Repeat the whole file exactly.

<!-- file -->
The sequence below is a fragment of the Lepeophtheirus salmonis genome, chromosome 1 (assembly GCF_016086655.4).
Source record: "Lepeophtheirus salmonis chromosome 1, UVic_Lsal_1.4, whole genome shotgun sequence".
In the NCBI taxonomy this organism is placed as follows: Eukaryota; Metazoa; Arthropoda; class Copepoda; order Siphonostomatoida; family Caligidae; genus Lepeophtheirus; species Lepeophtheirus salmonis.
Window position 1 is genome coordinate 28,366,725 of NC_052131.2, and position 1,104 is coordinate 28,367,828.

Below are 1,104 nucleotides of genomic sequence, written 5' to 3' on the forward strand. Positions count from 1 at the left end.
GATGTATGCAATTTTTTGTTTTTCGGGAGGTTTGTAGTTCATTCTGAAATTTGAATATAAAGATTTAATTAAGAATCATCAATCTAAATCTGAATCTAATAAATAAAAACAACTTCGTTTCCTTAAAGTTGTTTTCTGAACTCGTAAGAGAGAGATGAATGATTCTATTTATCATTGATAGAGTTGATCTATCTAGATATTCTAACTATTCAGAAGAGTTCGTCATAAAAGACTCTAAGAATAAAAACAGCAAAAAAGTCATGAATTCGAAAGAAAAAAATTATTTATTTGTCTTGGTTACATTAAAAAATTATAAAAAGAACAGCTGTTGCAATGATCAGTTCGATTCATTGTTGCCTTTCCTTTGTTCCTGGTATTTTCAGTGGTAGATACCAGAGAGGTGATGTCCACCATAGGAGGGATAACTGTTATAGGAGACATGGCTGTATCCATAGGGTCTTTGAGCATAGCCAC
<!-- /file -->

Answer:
The sequence below is a fragment of the Lepeophtheirus salmonis genome, chromosome 1 (assembly GCF_016086655.4).
Source record: "Lepeophtheirus salmonis chromosome 1, UVic_Lsal_1.4, whole genome shotgun sequence".
In the NCBI taxonomy this organism is placed as follows: Eukaryota; Metazoa; Arthropoda; class Copepoda; order Siphonostomatoida; family Caligidae; genus Lepeophtheirus; species Lepeophtheirus salmonis.
Window position 1 is genome coordinate 28,366,725 of NC_052131.2, and position 1,104 is coordinate 28,367,828.

Below are 1,104 nucleotides of genomic sequence, written 5' to 3' on the forward strand. Positions count from 1 at the left end.
GATGTATGCAATTTTTTGTTTTTCGGGAGGTTTGTAGTTCATTCTGAAATTTGAATATAAAGATTTAATTAAGAATCATCAATCTAAATCTGAATCTAATAAATAAAAACAACTTCGTTTCCTTAAAGTTGTTTTCTGAACTCGTAAGAGAGAGATGAATGATTCTATTTATCATTGATAGAGTTGATCTATCTAGATATTCTAACTATTCAGAAGAGTTCGTCATAAAAGACTCTAAGAATAAAAACAGCAAAAAAGTCATGAATTCGAAAGAAAAAAATTATTTATTTGTCTTGGTTACATTAAAAAATTATAAAAAGAACAGCTGTTGCAATGATCAGTTCGATTCATTGTTGCCTTTCCTTTGTTCCTGGTATTTTCAGTGGTAGATACCAGAGAGGTGATGTCCACCATAGGAGGGATAACTGTTATAGGAGACATGGCTGTATCCATAGGGTCTTTGAGCATAGCCAC